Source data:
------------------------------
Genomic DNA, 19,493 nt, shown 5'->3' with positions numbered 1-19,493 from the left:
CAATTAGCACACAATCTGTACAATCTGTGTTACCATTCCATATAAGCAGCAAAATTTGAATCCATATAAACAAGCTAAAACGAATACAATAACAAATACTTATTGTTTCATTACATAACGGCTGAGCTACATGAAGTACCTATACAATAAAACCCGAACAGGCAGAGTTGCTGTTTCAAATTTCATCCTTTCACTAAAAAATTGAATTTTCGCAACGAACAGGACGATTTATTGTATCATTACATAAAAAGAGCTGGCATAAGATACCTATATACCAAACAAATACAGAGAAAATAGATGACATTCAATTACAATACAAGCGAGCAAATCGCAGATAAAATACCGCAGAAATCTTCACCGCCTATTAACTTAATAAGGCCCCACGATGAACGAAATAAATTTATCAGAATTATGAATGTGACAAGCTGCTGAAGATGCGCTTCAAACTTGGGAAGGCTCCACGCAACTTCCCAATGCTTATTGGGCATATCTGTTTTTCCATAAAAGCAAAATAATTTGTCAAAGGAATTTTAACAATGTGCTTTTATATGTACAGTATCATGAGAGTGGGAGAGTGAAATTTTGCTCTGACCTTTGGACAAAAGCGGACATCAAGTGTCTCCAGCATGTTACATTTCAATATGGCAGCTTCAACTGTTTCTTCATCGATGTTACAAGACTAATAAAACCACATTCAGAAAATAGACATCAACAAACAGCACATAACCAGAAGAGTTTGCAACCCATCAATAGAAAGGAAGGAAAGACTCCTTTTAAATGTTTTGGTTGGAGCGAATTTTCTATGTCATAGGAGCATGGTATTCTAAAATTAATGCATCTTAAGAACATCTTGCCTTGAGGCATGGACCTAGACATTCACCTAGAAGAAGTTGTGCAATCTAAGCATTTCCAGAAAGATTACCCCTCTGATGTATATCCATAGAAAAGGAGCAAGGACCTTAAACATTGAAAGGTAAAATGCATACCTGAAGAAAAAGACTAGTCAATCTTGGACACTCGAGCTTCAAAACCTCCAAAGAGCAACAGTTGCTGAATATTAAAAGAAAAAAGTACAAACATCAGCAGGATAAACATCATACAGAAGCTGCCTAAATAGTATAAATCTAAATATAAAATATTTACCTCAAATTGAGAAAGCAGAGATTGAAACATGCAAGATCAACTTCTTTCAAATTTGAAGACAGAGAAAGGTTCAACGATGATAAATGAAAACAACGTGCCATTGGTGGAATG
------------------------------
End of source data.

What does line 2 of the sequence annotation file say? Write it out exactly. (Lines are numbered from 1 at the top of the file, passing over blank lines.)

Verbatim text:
CAATTAGCACACAATCTGTACAATCTGTGTTACCATTCCATATAAGCAGCAAAATTTGAATCCATATAAACAAGCTAAAACGAATACAATAACAAATACTTATTGTTTCATTACATAACGGCTGAGCTACATGAAGTACCTATACAATAAAACCCGAACAGGCAGAGTTGCTGTTTCAAATTTCATCCTTTCACTAAAAAATTGAATTTTCGCAACGAACAGGACGATTTATTGTATCATTACATAAAAAGAGCTGGCATAAGATACCTATATACCAAACAAATACAGAGAAAATAGATGACATTCAATTACAATACAAGCGAGCAAATCGCAGATAAAATACCGCAGAAATCTTCACCGCCTATTAACTTAATAAGGCCCCACGATGAACGAAATAAATTTATCAGAATTATGAATGTGACAAGCTGCTGAAGATGCGCTTCAAACTTGGGAAGGCTCCACGCAACTTCCCAATGCTTATTGGGCATATCTGTTTTTCCATAAAAGCAAAATAATTTGTCAAAGGAATTTTAACAATGTGCTTTTATATGTACAGTATCATGAGAGTGGGAGAGTGAAATTTTGCTCTGACCTTTGGACAAAAGCGGACATCAAGTGTCTCCAGCATGTTACATTTCAATATGGCAGCTTCAACTGTTTCTTCATCGATGTTACAAGACTAATAAAACCACATTCAGAAAATAGACATCAACAAACAGCACATAACCAGAAGAGTTTGCAACCCATCAATAGAAAGGAAGGAAAGACTCCTTTTAAATGTTTTGGTTGGAGCGAATTTTCTATGTCATAGGAGCATGGTATTCTAAAATTAATGCATCTTAAGAACATCTTGCCTTGAGGCATGGACCTAGACATTCACCTAGAAGAAGTTGTGCAATCTAAGCATTTCCAGAAAGATTACCCCTCTGATGTATATCCATAGAAAAGGAGCAAGGACCTTAAACATTGAAAGGTAAAATGCATACCTGAAGAAAAAGACTAGTCAATCTTGGACACTCGAGCTTCAAAACCTCCAAAGAGCAACAGTTGCTGAATATTAAAAGAAAAAAGTACAAACATCAGCAGGATAAACATCATACAGAAGCTGCCTAAATAGTATAAATCTAAATATAAAATATTTACCTCAAATTGAGAAAGCAGAGATTGAAACATGCAAGATCAACTTCTTTCAAATTTGAAGACAGAGAAAGGTTCAACGATGATAAATGAAAACAACGTGCCATTGGTGGAATG